An Interview With Video Game Composer Ryan Fogleman

Updated on July 28, 2018
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Karl has been a freelance writer for over 10 years. He's passionate about music, art, and writing!

Ryan Fogleman
Ryan Fogleman

Ryan Fogleman is an American video game composer. At the age of 13, after teaching himself how to play the guitar, he created his first unofficial compositions. His video game soundtracks explore sonic textures that mimic the emotional arc taken by the story of the game. I talked to Ryan about his creative process, his inspirations and how he recharges his creative batteries.

Interview With Ryan Fogleman

KM: What first drew you towards video game music?

Ryan Fogleman: The journey really started when I was first getting into Super Nintendo/PS1/PS2 era RPGs like the Dark Cloud series, Chrono Trigger, Morrowind and Xenogears. Those games played a huge role in my early life, and influenced the music I create quite a bit. The sound design and the audio of those games caught me from the beginning as an integral part of the overall experience, and is part of what drew me into writing game music.

KM: What are the factors that make JRPG-style video game music stand out for you?

RF: A big part of it is the way that, in a lot of cases, it seamlessly blends Western classical traditions with more modern art and pop music. There are influences from European pop as well as jazz, Eurobeat, progressive rock, and countless other genres. Not only do the composers have an impeccable understanding of groove, rhythm and melody and harmony, but it’s a very unique style that combines so many disparate musical traditions.

KM: Talk about your compositional process.

RF: My process almost always starts with some germ of an idea. I have synesthesia so a lot of my ideas initially come to me in a hybrid of sound and images. Usually those are small fragments - a short melody, a particularly interesting chord, or even a timbre. From there I usually sit in my music room and improvise with the idea, putting it in different contexts and seeing what sticks - if you can perfectly remember something that you improvised, it’s likely other people will find it catchy too. The balance of overtones, whether a sound is fuzzy or crunchy and those sorts of things are also very important to me in the early stages of writing.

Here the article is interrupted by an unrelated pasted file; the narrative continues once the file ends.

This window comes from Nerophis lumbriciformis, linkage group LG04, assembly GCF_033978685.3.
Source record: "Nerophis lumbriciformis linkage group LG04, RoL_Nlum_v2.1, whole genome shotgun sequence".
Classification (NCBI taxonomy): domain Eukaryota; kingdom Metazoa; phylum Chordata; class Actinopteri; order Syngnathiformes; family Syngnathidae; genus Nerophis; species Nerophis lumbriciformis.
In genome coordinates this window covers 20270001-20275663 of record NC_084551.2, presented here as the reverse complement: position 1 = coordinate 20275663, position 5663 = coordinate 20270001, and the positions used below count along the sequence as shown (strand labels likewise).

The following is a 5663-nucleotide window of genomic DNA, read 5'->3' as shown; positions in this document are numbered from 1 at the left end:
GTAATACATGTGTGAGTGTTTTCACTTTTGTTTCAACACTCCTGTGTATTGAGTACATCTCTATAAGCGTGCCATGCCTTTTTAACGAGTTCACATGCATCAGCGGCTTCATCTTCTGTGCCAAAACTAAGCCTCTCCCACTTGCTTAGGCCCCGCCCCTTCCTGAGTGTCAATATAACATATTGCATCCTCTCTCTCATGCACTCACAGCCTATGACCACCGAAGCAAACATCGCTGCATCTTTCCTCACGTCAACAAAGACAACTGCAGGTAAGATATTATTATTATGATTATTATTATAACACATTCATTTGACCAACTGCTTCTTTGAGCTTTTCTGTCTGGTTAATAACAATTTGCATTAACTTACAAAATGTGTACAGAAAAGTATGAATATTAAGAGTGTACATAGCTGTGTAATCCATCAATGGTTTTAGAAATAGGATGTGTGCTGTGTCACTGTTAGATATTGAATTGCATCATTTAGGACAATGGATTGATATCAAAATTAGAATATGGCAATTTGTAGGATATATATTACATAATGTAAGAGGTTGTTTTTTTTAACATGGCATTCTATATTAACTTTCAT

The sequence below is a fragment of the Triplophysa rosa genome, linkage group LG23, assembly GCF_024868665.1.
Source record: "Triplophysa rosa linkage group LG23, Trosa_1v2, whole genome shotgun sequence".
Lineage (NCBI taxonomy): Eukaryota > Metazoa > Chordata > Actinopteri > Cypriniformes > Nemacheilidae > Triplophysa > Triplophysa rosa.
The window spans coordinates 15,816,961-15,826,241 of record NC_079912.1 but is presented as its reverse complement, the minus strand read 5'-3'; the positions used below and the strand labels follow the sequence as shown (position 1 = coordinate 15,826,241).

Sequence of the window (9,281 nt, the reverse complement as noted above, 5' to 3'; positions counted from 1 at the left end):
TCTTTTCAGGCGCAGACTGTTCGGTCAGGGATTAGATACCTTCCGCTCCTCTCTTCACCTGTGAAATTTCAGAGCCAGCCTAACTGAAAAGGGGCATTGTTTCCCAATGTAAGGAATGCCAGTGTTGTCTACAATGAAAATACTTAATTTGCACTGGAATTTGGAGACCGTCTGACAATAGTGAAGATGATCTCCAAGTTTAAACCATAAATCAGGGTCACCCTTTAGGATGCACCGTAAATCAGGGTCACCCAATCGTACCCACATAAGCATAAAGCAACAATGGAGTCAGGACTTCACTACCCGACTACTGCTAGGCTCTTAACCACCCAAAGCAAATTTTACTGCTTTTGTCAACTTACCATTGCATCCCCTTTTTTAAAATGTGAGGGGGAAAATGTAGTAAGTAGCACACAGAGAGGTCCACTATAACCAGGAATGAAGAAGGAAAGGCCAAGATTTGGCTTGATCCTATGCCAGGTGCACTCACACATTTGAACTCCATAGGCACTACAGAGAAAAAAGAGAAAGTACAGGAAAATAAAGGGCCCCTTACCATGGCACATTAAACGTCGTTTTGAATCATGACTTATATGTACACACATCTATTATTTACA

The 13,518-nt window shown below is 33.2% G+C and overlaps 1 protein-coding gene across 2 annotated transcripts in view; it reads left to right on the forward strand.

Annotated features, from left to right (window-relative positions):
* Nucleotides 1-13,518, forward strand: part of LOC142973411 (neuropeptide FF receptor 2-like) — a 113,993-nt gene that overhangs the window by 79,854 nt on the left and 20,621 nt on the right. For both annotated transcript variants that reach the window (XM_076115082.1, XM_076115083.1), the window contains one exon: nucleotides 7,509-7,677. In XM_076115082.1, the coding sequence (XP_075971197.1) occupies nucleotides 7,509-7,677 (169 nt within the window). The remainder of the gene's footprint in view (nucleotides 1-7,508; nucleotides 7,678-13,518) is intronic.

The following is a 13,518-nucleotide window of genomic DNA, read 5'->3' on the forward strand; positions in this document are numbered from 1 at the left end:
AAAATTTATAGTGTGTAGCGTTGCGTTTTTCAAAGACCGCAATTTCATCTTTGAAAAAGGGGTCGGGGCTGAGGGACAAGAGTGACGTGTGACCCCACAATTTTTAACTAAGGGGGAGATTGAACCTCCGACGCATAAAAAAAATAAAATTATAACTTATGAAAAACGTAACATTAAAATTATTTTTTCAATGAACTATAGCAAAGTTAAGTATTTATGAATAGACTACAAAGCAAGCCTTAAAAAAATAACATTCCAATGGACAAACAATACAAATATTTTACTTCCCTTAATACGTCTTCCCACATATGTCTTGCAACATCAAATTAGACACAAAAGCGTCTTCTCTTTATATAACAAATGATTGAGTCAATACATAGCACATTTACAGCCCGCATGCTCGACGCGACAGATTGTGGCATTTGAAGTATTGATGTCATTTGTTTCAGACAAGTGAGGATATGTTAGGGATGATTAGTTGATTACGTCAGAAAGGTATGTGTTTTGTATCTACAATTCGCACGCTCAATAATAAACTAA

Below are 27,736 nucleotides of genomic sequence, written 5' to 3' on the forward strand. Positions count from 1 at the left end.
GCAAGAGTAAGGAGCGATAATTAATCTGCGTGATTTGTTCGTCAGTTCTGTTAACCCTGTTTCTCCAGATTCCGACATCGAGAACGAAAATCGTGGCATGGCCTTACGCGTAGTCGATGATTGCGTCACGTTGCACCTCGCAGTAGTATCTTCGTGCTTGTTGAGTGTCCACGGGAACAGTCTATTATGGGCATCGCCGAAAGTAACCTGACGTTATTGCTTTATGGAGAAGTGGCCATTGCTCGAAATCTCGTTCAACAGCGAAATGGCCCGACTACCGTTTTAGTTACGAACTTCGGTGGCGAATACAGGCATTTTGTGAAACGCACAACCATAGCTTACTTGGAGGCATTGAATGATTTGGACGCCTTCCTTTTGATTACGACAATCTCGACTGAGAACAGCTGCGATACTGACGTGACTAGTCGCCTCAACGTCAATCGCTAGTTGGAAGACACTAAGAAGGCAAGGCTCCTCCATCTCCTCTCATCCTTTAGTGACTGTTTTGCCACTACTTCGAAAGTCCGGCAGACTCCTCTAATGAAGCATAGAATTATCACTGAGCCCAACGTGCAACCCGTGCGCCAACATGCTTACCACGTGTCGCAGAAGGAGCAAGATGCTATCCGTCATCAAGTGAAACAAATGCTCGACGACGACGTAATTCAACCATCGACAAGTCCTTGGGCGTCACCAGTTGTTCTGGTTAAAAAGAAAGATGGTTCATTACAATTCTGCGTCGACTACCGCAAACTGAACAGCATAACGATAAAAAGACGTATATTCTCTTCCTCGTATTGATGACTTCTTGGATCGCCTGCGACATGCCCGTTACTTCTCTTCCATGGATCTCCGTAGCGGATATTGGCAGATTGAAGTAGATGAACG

Often I don’t have fully fleshed out notes, rhythms and chords until much later in the process if the texture of the piece is the focus. One thing I also like to do is to draw out the emotional arc of a piece of music on a whiteboard or a sheet of paper, and map out the peaks and valleys of the overall dynamics, as well as notes about the atmosphere.

KM: Tell me more about some of the projects on which you’ve worked lately that you’ve enjoyed the most.

RF: I’m very happy with the Ceress and Orea soundtrack which I put out this May with Materia Collective. It was an absolutely great experience. I’ve worked on a few other projects with the developer Plueschkatze, including a game we did for the IGMC 2017 jam called Dear Edwin. It’s a short little detective noir style adventure, and I wanted a grainy black and white movie kind of feel to fit the aesthetic of that project. The score, which was written in just a couple of weeks (as per the rules of the jam) ended up as this style that’s sort of like big band swing mashed up with a few elements of Victorian England, as well as some modern jazz.

Other than that, I’ve got a variety of different projects I’m working on right now. Of the ones I can share publicly, there’s an interconnected universe of comic book authors and publishers called the Powerverse. They have a shared universe set up for easy interdimensional lore and crossovers between superheroes, and currently White Guardian Studios is developing a video game called Erupt. Erupt is essentially a superhero game featuring members of the Powerverse, based around tactical RPG elements with a very strong modern/urban aesthetic. The music for that project takes inspiration from sample-based hip-hop, funk, EDM, and jazz fusion, among others. A lot of it is reminiscent of the Jet Set Radio sound collage style of music, Nujabes, and the lo-fi hip-hop movement. It’s been super fun to work on that project, and I really enjoy being able to take things in experimental, fresh directions for Erupt.